This is what 1966 felt like and what we’ve been trying to get back ever since.

The scoreline remained at 0-1 but it didn’t matter. The euphoria that was born when that goal went in never waned and when the ref’s whistle blew it spilled over from the Plaza to the fountain where the waters baptised the faithful, and everyone else within a 50 yard radius of it.

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Peruvian lunch in an 'informal' settingIt’s 2.30pm on a hot Saturday afternoon and we’re sitting in a large shed at the bottom of someone’s garden in Tacaronte.

Our party of 7½ (Bea is only 5 years old) are seated in front of the corner bar. To our right, a long trestle table seats 20 or more people, predominantly women.  Above our heads long strings of bunting in the form of red squares with the words ‘Red Square’ written on (for those who have trouble identifying the obvious), hang from the rafters.

Outside on the verandah two barbecues are being stoked up by Yayo and his wife while a dozen men stand around drinking beer, smoking and talking about the football. There’s a TV screen set at one end of the terrace, ready to show the Spain vs Sweden match which is due to kick-off at five.

Jack and I are the ‘gringos’ in this gathering. Almost everyone else here is either a Peruvian immigrant or the offspring of Peruvian immigrants and the Spanish is fast, vowel curtailed and difficult to zone in on, but the faces are welcoming, the smiles are wide and the greetings are kisses.
Previously running a Peruvian restaurant in the town, our host and hostess now hold this monthly, invitation only lunch for their friends in the shed at the bottom of the allotments behind their house. It’s an extremely informal affair where you help yourself to cutlery and if you ask for more bread you’re handed a loaf in a paper bag and a bread knife.

While we drink our beers, a basket of bread is placed in the centre of the table next to a small dish of a bright orange coloured dip. I break a piece of the bread and ‘dip’.
“¡Aye! Shouts one of our party on spotting the bread about to enter my mouth, “¡No! ¡Es muy picante!”
I eat the bread. She’s not wrong, very hot is indeed what it is, but delicious, and definitely moorish. I reach for another piece of bread and repeat the dose, explaining that we Brits actually have a palette for very hot food, curry being our nation’s favourite dish. Everyone thinks the quantity of dip that Jack and I are putting on our bread is hilarious and they clearly think we could implode at any moment. This is coming from a nation of Canarios, and it seems Peruvians, who if faced with a Madras would run screaming from the building.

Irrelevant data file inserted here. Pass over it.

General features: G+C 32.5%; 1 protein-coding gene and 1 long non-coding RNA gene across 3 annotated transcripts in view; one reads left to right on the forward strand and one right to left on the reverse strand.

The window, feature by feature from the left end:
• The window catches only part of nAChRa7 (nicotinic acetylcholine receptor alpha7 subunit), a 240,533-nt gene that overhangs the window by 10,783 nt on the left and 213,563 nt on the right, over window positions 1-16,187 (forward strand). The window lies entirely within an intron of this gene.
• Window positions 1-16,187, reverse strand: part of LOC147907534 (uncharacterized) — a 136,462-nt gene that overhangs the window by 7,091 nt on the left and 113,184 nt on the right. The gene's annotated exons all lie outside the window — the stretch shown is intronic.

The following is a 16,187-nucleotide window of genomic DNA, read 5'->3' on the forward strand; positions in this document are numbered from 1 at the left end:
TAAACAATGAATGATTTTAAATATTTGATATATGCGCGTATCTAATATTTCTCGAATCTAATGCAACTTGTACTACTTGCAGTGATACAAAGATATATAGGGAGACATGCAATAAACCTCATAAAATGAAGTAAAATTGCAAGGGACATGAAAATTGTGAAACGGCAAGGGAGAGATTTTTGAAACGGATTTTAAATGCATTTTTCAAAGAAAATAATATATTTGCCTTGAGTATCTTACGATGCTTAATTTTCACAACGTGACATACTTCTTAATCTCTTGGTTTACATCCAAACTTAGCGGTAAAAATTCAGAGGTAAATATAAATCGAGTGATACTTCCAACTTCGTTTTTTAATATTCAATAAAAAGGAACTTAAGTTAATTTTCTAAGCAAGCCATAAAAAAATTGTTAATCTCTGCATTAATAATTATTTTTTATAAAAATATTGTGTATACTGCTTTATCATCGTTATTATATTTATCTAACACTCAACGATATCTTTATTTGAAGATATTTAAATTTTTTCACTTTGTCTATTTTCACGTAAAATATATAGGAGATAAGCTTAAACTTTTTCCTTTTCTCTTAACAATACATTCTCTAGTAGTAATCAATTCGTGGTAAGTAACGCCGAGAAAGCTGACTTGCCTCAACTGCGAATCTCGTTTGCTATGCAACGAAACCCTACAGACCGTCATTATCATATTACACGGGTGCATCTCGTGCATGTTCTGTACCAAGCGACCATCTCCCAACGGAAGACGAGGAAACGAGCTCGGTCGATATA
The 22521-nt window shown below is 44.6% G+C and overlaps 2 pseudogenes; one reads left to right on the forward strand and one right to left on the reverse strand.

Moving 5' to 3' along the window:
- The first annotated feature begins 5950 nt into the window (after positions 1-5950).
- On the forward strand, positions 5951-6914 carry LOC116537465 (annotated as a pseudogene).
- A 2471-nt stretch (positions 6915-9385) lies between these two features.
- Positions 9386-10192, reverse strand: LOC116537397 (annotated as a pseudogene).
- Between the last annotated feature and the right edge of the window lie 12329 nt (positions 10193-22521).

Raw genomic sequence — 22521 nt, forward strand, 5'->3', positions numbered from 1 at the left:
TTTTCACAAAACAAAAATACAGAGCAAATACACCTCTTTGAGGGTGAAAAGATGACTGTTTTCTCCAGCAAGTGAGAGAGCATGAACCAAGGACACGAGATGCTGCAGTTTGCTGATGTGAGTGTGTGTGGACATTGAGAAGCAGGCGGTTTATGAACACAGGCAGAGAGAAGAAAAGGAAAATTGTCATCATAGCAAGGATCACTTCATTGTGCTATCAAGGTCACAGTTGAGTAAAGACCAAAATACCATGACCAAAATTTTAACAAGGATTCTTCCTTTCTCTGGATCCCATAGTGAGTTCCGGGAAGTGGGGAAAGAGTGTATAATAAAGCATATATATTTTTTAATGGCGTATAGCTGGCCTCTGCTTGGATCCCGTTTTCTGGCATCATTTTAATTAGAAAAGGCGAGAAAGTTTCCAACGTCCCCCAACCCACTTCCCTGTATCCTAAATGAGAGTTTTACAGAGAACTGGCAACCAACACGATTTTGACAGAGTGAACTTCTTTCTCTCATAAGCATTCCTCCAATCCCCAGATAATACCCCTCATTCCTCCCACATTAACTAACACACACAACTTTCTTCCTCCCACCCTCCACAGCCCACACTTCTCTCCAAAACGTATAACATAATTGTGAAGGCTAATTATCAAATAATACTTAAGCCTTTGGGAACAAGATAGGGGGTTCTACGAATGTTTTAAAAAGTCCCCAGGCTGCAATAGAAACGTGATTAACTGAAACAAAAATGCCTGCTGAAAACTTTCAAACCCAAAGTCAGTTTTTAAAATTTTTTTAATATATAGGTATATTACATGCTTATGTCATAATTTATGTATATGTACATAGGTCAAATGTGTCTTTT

Having established our credentials as fire-eaters, we are systematically urged to try every dish that makes its way to our table and told ingredients and basic cooking instructions for each. First comes the ceviche; raw fish, celery and onions marinated in lemon juice and fresh coriander creating a sharp, aromatic succulence to the fish. Then comes a corn cake filled with goats cheese and a pastry covered swiss chard pie which tastes similar to Greek ‘spanakopitta’ but without the feta.

When the big, fat, ‘papas rellenas’ arrive, we’re encouraged to add some of the dip to them to spice up the savoury meat and sultana centres for our British taste buds. Then, while our glasses are being replenished, a large plate of barbecued spare ribs arrives to round off the main courses.

Amidst much excitement and building expectation, the postres (puddings) arrive. For our neighbour Marlene, these are clearly the highlight of the meal and she enthuses about the ‘mousse chantilly’, a soft sponge topped with light, fluffy, nutty vanilla mousse. But Jack and I prefer the chocolate brownies; rich, moist and cinnamon flavoured topped in a dark chocolate sauce, and the lemon pie; a light, tangy lemon meringue on a butterscotch biscuit base…probably the best pudding in the world.

The heat inside the shed is rising as the sun shines mercilessly outside (a fairly unusual phenomenon for Tacaronte) and many of the women have brought beautiful hand fans which are creating a gentle series of drafts that move the air. The chatter is loud and plates and glasses are being passed around and re-filled as the afternoon passes blissfully by. It’s almost five o’clock when the bill arrives and we pay over our €14 (£11) each and head home to the lure of a siesta.